CEDAR RAPIDS — Julia and Tim Bickel have lived in numerous homes, from Michigan to Missouri; Illinois to Alaska and even in China, but chose to retire in a historic district in Cedar Rapids.
“That tells you that this neighborhood, to me, feels like home,” said Julia Bickel, 64. “It feels like the neighborhood where I was born.”
Their 1920s craftsman-style house had another benefit besides high ceilings, a large front porch and original oak woodwork that reminded Julia of her childhood home in Indiana.
She researched what a similar home would cost to buy new: about $500,000.
Their home, in the Second and Third Avenue Historic District, cost less than one-third of that amount.
The affordability of sites in the district also grabbed the attention of a developer who proposed a new housing complex for seniors there.
Richard Sova said properties in the nearby medical district, where he had hoped to build, were too expensive for the project: a three-story, 48-unit independent living facility.
Sova’s project was rejected by the City Planning Commission after he applied for needed rezoning, but the proposal drew attention to what is, and isn’t, allowed in the city’s two local historic districts.
The Redmond Park-Grande Avenue Historic District and the Second and Third Avenue district, which adjoin one-another in southeast Cedar Rapids, are both on the National Register of Historic Places.
In addition, both were designated local landmark districts in 1999, which brings an added level of oversight and a type of neighborhood covenant that guides changes homeowners can make to the exterior of their homes.
Maura Pilcher, past chairwoman of the city’s Historic Preservation Commission and now a member of Save CR Heritage, called local landmarking “the most powerful tool that a city can use to protect its historic-built environment.”
Pilcher said the National Register protects historic sites only when federal funds or permits are used, but the two local landmark districts have guidelines that require historically sensitive development and design.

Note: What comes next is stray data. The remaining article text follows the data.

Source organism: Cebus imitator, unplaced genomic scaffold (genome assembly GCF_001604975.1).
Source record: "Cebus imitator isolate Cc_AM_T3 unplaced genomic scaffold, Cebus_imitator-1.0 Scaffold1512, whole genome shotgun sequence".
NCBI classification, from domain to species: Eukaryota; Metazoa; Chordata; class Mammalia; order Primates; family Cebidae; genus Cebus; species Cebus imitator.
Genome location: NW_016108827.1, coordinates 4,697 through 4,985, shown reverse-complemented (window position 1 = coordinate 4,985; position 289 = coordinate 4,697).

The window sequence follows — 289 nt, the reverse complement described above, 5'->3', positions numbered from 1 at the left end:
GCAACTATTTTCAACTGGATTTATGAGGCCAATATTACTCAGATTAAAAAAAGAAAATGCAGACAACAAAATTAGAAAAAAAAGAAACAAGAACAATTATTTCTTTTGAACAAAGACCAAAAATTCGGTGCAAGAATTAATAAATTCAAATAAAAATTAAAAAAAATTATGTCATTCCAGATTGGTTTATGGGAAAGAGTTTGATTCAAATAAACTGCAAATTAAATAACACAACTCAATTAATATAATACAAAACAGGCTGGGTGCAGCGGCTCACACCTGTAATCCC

Limits and benefits
Homeowners in those two districts must obtain a certificate of appropriateness or certificate of no material effect before acquiring a building permit for any exterior work other than painting, including new construction.
For example, the Bickels had to get permission from the city’s Historic Preservation Commission when they sought to change windows in their home.
“We bought this place with our eyes wide open to that,” said Tim Bickel, 67.
Others might find the oversight restrictive — for example, vinyl siding generally isn’t permitted — but commission chairwoman Amanda McKnight Grafton said the rules are in place to protect owners’ investments in their property and ensure that others echo the same level of commitment to the neighborhood.
Benefits of living in the neighborhoods include access to grants, such as an exterior paint rebate offered by the city, and historic tax credits for renovation work on eligible buildings.
The National Register does not protect buildings from being demolished. In the last
12 months, one church that was on the register and another that was eligible for listing were razed in Cedar Rapids.
Being in a landmark district, however, does add a level of protection.
The Historic Preservation Commission would have to approve a request before demolition could proceed in the two local districts, although the matter could be appealed to the City Council.
Sova, president of Landover Corp., of Lake Barrington, Ill., said he has no intent to pursue his senior housing project in the historic district.
The Planning Commission denied his rezoning request before it came to the Historic Preservation Commission, but the plan involved a land swap that would have resulted in the demolition of five buildings; four of those in the historic district.
Landover’s project would have been built on a parking lot owned by St. Paul’s United Methodist Church at Third Avenue and 14th Street SE.
The church would have used the empty lots initially for parking, but eventually to build a gymnasium or otherwise expand, said Bill Pepper, who spoke on behalf of St. Paul’s at a preservation commission meeting last week.
Terry Bilsland, president of the Wellington Heights Neighborhood Association, said the city should discourage proposals such as the senior housing project, which would increase population density in the neighborhood and counteract the neighborhood’s efforts.
“There’s too many people in too small of an area,” Bilsland said, citing former mansions carved into multiple apartments.
That adds cars to the street, impeding snow removal and other maintenance efforts, he said.
“For years, we’ve been trying to get the neighborhood back to where it was when it was built,” said Bilsland, 71, who has lived in his Seventh Avenue SE home for 43 years and whose grandparents lived in the area in the 1940s and 1950s. “We don’t need to plunk something down that doesn’t fit in the neighborhood.”